In his essay criticizing welfare reform (“Unfinished Business,” Commonweal, February 29), Thomas Massaro says that assistance to low-income single mothers “has vanished from our collective radar.” Massaro is upset that so little money is used to fund Temporary Assistance for Needy Families (TANF), and that the nation has failed to reach a political consensus on the impact (negative, in his view) of the 1996 reforms. He blames Republicans for their continued regressive policy priorities: freezing welfare spending, increasing work requirements, and promoting marriage initiatives.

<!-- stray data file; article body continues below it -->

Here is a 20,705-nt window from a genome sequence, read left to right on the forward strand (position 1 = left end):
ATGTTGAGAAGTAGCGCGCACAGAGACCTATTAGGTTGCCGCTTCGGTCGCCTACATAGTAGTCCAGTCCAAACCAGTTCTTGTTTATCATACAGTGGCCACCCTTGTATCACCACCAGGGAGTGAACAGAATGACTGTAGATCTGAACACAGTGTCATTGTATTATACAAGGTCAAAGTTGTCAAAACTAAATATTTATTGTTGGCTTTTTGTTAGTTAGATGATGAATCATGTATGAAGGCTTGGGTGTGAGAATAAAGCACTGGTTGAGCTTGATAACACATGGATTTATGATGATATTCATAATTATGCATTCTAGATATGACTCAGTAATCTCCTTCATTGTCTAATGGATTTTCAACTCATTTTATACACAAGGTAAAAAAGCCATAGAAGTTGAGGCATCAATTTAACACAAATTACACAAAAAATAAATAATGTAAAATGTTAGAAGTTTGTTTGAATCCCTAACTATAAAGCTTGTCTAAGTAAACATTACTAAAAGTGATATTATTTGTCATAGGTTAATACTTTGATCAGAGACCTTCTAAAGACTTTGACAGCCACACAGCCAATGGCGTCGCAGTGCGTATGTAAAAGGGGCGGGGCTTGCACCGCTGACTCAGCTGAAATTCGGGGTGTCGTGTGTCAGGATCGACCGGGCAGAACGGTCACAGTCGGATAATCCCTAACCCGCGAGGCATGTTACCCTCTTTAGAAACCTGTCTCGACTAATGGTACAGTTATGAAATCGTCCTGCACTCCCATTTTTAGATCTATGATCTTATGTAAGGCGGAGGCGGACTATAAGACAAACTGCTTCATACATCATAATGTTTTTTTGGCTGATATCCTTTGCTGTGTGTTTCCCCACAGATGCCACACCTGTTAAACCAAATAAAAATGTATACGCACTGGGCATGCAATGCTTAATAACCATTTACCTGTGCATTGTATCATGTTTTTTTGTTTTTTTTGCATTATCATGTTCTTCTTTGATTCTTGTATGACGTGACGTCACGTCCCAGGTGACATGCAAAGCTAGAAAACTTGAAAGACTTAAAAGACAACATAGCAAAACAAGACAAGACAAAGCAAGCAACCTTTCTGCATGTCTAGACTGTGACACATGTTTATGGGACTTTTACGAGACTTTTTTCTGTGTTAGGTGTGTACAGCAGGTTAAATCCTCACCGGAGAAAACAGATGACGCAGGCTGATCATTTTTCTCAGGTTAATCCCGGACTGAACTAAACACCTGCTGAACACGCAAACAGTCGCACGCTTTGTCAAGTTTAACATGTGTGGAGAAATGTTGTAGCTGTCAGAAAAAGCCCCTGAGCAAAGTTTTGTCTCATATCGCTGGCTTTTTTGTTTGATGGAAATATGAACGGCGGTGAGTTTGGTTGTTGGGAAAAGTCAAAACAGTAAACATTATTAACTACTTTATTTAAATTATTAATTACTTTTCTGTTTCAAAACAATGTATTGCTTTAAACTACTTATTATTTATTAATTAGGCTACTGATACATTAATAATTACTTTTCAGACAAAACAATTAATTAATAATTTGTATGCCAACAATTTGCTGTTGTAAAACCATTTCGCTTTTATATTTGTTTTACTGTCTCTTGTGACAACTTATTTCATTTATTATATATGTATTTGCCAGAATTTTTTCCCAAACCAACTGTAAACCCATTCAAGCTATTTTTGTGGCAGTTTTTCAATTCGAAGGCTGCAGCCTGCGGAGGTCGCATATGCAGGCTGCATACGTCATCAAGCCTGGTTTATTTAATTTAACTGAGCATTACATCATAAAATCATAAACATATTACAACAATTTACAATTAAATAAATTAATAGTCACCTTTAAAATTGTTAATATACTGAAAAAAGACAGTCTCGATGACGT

A decade ago I would have embraced much of this assessment of welfare reform. Like Massaro, I blamed Republicans for inadequate funding and regressive policy initiatives. Yet the research I did for my 2007 book, Welfare Transformed: Universalizing Family Policies That Work (Oxford University Press), changed my perspective substantially. Evaluating welfare studies, interviewing policy experts, members of the Clinton administration, those who have left welfare, and welfare-to-work administrators, I became convinced that welfare reform was remarkably successful—far more successful than many liberals understand or admit.